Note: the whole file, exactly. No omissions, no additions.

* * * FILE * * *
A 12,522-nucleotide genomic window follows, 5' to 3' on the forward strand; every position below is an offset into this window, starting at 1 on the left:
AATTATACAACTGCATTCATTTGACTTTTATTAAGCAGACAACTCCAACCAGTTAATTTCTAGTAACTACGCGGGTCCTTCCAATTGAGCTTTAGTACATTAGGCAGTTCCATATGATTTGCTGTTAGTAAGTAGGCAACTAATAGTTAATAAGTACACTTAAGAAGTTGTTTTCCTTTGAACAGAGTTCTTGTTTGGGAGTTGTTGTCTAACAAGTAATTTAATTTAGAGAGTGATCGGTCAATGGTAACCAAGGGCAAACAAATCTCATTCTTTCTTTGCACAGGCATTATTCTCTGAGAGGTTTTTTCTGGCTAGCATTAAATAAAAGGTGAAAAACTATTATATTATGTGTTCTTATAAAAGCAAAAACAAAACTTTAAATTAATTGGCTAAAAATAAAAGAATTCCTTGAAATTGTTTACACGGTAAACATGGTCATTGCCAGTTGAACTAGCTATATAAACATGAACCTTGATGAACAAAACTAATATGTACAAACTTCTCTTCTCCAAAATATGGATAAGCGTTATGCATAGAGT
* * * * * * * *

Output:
A 12,522-nucleotide genomic window follows, 5' to 3' on the forward strand; every position below is an offset into this window, starting at 1 on the left:
AATTATACAACTGCATTCATTTGACTTTTATTAAGCAGACAACTCCAACCAGTTAATTTCTAGTAACTACGCGGGTCCTTCCAATTGAGCTTTAGTACATTAGGCAGTTCCATATGATTTGCTGTTAGTAAGTAGGCAACTAATAGTTAATAAGTACACTTAAGAAGTTGTTTTCCTTTGAACAGAGTTCTTGTTTGGGAGTTGTTGTCTAACAAGTAATTTAATTTAGAGAGTGATCGGTCAATGGTAACCAAGGGCAAACAAATCTCATTCTTTCTTTGCACAGGCATTATTCTCTGAGAGGTTTTTTCTGGCTAGCATTAAATAAAAGGTGAAAAACTATTATATTATGTGTTCTTATAAAAGCAAAAACAAAACTTTAAATTAATTGGCTAAAAATAAAAGAATTCCTTGAAATTGTTTACACGGTAAACATGGTCATTGCCAGTTGAACTAGCTATATAAACATGAACCTTGATGAACAAAACTAATATGTACAAACTTCTCTTCTCCAAAATATGGATAAGCGTTATGCATAGAGT